Old Year’s resolutions

1024px-great_wave_off_kanagawa2

Hiroshige’s Wave-public domain  from Wikipedia

I’ve been riding an emotional wave this month, sinking deeply into the troughs and rising skyward with the crests.  The trough came on election day, the same day I received a rejection letter from an editor who had acted very interested in receiving my manuscript when I spoke with her last summer. The gloom continued for days after. Then last week, I was swept up to the crest as I completed a huge volunteer project.

I’m ready to sacrifice the waves for smooth seas, to tackle small projects — the antithesis of the recent one involving coordinating a retirement party with 425+ guests — and move more slowly. I’m now dreaming about spinning a cocoon around me during the December days ahead, and finding my way onto a different path, one more tranquil and less hectic.

Is this possible with the parties, shopping expeditions, and holiday celebrations that are part of every December? The weather, the addition of a few more minutes of darkness each day, and on-line shopping will support my dream.

Heavy rains and high winds — hallmarks of this time of year — make staying home more appealing.

A few days ago, malls started to fill with not-yet-harried shoppers. Enthusiasm for thrusting myself into the buzzing crowd to achieve the goal of making everyone on my list happy, is already waning.  I can keep warm and dry at home and shop with the help of the internet.

Finally, the receding hours of daylight inspire inertia.

Yes. It would be theoretically possible to stop and smell the gingerbread. What could possibly keep me from realizing my dream of pulling a throw over my lap, sitting down with a few good books, and chilling now and then?”

I know the answer: I am the one who gets in my way. I’m the one who fills my calendar with a hundred and one activities, and who chooses doing an errand over sitting still.

Here’s my December experiment:  I’m going to cut back a little on my social life, go cross country skiing, read a pile of books, meditate, and do yoga. Not all at once and not every day, just enough to see what happens, find out if I change in any way.  Calendar control will be the biggest challenge. I also want to know if what I fantasize about is not the road to smooth sailing but the road to boredom.

There are no serious consequences if I fail. I can think of my experiment as getting my usual unfilled New Year’s resolutions out of the way in the old year, thus saving myself time in 2017.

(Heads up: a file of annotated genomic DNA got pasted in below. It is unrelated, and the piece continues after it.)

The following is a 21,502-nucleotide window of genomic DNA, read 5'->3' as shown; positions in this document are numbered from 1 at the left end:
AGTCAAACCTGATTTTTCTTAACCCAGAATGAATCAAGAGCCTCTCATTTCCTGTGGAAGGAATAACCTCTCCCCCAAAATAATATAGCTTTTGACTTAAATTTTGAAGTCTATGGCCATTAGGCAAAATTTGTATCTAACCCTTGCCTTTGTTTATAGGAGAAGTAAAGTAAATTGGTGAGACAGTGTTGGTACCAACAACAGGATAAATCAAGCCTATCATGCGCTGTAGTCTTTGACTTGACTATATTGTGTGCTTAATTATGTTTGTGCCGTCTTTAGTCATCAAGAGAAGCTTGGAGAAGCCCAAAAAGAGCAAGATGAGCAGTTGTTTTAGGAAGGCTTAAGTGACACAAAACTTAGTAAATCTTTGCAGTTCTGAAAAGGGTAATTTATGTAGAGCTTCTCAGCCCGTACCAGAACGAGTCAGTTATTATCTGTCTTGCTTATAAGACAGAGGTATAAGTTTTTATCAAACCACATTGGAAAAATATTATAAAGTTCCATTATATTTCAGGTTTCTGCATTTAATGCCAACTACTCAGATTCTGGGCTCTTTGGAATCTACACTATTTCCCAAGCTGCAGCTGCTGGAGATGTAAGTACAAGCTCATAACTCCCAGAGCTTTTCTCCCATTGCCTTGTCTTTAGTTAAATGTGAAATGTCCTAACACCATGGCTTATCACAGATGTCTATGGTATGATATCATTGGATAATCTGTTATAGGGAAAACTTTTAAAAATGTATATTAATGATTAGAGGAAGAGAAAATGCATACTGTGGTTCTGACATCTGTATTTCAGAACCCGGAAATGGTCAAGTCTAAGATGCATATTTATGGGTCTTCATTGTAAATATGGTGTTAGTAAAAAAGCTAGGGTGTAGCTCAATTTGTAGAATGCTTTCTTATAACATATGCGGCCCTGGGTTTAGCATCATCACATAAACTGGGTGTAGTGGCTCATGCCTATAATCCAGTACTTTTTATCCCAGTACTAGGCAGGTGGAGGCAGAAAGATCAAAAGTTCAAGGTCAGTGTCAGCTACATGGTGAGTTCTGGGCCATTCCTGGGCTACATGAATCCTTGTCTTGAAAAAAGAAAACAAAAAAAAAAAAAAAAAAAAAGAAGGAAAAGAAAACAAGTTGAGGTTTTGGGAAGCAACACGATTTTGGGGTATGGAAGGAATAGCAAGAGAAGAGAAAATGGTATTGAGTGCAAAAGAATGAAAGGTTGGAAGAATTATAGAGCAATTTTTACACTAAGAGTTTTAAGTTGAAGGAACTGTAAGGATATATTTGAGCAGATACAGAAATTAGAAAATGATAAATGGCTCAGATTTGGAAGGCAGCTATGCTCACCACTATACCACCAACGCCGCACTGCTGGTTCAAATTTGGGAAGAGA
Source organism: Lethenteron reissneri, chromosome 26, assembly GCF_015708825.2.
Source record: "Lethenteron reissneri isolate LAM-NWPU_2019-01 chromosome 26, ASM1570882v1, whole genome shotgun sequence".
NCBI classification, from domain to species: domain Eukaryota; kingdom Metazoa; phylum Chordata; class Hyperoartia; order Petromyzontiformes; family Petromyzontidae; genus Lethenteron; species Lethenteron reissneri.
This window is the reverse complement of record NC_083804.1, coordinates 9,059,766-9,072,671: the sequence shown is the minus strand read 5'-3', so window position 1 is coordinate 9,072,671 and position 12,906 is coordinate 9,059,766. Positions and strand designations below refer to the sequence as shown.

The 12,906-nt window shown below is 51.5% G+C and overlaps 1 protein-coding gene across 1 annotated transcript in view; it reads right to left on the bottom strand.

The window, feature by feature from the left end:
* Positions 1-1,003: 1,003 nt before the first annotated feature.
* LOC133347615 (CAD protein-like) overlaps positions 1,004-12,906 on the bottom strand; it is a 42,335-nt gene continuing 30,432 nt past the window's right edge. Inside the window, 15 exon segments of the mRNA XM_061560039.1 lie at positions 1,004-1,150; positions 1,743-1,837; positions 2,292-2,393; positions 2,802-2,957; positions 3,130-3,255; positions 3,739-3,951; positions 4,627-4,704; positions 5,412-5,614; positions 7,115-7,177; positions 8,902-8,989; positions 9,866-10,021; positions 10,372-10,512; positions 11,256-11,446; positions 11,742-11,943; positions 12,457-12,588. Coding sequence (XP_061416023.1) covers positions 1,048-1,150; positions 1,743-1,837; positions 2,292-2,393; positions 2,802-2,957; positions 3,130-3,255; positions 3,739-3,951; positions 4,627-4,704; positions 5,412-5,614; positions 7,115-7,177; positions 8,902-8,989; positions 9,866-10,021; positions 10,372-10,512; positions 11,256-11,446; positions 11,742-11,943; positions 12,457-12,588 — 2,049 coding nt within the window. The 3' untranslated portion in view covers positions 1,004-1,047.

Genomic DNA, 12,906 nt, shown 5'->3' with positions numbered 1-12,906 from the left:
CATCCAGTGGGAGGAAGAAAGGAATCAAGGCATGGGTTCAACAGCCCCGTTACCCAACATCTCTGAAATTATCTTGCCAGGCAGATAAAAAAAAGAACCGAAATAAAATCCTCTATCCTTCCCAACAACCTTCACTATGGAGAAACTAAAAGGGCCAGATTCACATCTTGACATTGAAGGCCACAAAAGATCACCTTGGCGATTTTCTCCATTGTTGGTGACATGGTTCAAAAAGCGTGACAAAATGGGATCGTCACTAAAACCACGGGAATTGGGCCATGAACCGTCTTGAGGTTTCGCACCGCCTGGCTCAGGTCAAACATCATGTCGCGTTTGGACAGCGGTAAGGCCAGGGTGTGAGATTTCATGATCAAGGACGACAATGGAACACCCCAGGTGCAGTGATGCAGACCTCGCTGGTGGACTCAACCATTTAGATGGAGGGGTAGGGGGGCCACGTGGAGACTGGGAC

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About stillalife

I retired June 30, 2010 after working for 40 years in the field of education and most recently doing school public relations/community outreach in a mid-size urban school district. I wrote for superintendents and school board members. Now I'm writing for me and I hope for you. In this blog, I offer my own views coupled with the latest research on how to preserve our physical and mental health as we age, delve into issues most of us over 50 can relate to like noticing wrinkles and forgetting where we left our keys, discuss the pros and cons of different ways to engage our minds and bodies after we leave the workplace, and throw in an occasional book review, all peppered with a touch of humor, irony, and just plain silliness.
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3 Responses to Old Year’s resolutions

  1. Marilyn Pedersen says:

    Words of wisdom, Ann! I hope to learn from your example.

  2. Darlene says:

    Well said, Ann–your hopes are our hopes for the most part, but again don’t seem to generally materialize this time of year. However, taking a different view–I’m not sure I’d like my December too quiet, too free of activity. I say “soldier on” as long as we can, as someday we’ll wish we could do more. P. S.– I’ll never give up my reading time!

  3. Very insightful. Yes, we are the ones getting in the way of our own peace and fulfillment, especially during the holiday season. I will take your wise words to heart!

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